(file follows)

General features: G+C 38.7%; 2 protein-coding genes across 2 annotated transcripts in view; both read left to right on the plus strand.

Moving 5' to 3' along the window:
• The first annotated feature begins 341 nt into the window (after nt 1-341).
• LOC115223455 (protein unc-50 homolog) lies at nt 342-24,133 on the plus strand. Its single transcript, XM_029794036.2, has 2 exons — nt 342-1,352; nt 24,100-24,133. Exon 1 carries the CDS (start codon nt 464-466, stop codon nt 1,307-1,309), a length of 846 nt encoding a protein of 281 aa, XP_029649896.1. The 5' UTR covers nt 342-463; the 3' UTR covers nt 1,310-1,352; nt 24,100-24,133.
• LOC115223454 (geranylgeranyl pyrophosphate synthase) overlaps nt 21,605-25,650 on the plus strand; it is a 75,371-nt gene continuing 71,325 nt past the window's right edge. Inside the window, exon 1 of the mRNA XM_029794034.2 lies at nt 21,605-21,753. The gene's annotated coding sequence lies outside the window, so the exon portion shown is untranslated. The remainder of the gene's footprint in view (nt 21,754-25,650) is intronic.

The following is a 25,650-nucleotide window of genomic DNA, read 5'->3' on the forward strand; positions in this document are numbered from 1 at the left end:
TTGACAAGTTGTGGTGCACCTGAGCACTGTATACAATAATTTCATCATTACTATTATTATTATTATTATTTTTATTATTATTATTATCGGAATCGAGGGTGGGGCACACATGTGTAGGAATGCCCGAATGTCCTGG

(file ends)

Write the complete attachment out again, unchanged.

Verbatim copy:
General features: G+C 38.7%; 2 protein-coding genes across 2 annotated transcripts in view; both read left to right on the plus strand.

Moving 5' to 3' along the window:
• The first annotated feature begins 341 nt into the window (after nt 1-341).
• LOC115223455 (protein unc-50 homolog) lies at nt 342-24,133 on the plus strand. Its single transcript, XM_029794036.2, has 2 exons — nt 342-1,352; nt 24,100-24,133. Exon 1 carries the CDS (start codon nt 464-466, stop codon nt 1,307-1,309), a length of 846 nt encoding a protein of 281 aa, XP_029649896.1. The 5' UTR covers nt 342-463; the 3' UTR covers nt 1,310-1,352; nt 24,100-24,133.
• LOC115223454 (geranylgeranyl pyrophosphate synthase) overlaps nt 21,605-25,650 on the plus strand; it is a 75,371-nt gene continuing 71,325 nt past the window's right edge. Inside the window, exon 1 of the mRNA XM_029794034.2 lies at nt 21,605-21,753. The gene's annotated coding sequence lies outside the window, so the exon portion shown is untranslated. The remainder of the gene's footprint in view (nt 21,754-25,650) is intronic.

The following is a 25,650-nucleotide window of genomic DNA, read 5'->3' on the forward strand; positions in this document are numbered from 1 at the left end:
TTGACAAGTTGTGGTGCACCTGAGCACTGTATACAATAATTTCATCATTACTATTATTATTATTATTATTTTTATTATTATTATTATCGGAATCGAGGGTGGGGCACACATGTGTAGGAATGCCCGAATGTCCTGG